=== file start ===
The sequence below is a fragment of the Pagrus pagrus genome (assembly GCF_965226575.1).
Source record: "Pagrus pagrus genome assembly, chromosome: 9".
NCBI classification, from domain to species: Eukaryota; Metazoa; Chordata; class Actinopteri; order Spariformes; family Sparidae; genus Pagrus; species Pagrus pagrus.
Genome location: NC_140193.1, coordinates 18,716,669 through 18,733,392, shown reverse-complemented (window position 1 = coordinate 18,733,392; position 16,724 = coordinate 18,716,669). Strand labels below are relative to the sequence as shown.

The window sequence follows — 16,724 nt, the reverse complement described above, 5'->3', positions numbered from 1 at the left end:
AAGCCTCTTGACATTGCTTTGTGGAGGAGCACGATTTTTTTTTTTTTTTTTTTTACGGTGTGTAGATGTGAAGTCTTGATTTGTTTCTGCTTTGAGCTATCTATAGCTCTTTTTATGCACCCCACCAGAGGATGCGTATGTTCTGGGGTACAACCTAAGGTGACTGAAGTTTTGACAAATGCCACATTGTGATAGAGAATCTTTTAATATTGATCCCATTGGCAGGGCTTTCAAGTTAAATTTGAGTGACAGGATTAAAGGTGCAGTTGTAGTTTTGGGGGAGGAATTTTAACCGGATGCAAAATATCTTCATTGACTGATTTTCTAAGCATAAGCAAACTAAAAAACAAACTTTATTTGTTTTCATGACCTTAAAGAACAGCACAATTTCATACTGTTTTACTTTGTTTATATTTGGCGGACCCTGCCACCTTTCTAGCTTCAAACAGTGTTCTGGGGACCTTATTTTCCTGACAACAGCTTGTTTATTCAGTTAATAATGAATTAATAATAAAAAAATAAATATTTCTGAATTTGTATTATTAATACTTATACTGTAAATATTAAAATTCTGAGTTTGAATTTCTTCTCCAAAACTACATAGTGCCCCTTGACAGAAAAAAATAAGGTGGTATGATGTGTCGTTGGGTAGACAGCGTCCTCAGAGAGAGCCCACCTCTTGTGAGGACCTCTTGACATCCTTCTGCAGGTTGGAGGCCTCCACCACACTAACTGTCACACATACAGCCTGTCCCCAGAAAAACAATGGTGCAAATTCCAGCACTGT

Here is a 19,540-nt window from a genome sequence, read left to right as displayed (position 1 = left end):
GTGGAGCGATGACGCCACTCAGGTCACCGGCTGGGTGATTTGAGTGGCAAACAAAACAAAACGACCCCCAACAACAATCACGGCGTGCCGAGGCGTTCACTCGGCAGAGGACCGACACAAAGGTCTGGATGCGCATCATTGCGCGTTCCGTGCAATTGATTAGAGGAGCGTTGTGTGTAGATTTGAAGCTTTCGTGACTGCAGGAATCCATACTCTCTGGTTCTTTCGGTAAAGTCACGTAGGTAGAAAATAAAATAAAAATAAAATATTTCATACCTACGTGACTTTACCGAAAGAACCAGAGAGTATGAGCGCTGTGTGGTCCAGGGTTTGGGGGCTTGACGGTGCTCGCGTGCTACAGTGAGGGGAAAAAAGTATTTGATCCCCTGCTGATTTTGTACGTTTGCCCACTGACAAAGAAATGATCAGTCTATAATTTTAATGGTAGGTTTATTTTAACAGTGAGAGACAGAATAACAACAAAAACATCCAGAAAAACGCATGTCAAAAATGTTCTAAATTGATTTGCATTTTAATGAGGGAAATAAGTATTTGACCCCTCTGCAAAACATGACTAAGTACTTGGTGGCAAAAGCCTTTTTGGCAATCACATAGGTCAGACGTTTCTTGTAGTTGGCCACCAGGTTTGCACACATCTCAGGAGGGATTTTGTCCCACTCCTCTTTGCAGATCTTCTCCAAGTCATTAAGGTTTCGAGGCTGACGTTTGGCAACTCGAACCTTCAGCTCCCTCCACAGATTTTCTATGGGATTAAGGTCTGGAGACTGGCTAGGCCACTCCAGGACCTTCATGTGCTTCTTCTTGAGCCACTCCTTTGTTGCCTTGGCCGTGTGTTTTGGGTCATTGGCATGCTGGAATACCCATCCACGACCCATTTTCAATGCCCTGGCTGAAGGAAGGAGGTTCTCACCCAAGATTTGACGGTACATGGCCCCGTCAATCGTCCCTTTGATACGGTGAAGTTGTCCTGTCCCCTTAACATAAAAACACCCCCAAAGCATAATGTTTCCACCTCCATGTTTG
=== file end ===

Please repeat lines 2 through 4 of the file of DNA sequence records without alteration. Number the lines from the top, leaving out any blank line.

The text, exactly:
Source record: "Pagrus pagrus genome assembly, chromosome: 9".
NCBI classification, from domain to species: Eukaryota; Metazoa; Chordata; class Actinopteri; order Spariformes; family Sparidae; genus Pagrus; species Pagrus pagrus.
Genome location: NC_140193.1, coordinates 18,716,669 through 18,733,392, shown reverse-complemented (window position 1 = coordinate 18,733,392; position 16,724 = coordinate 18,716,669). Strand labels below are relative to the sequence as shown.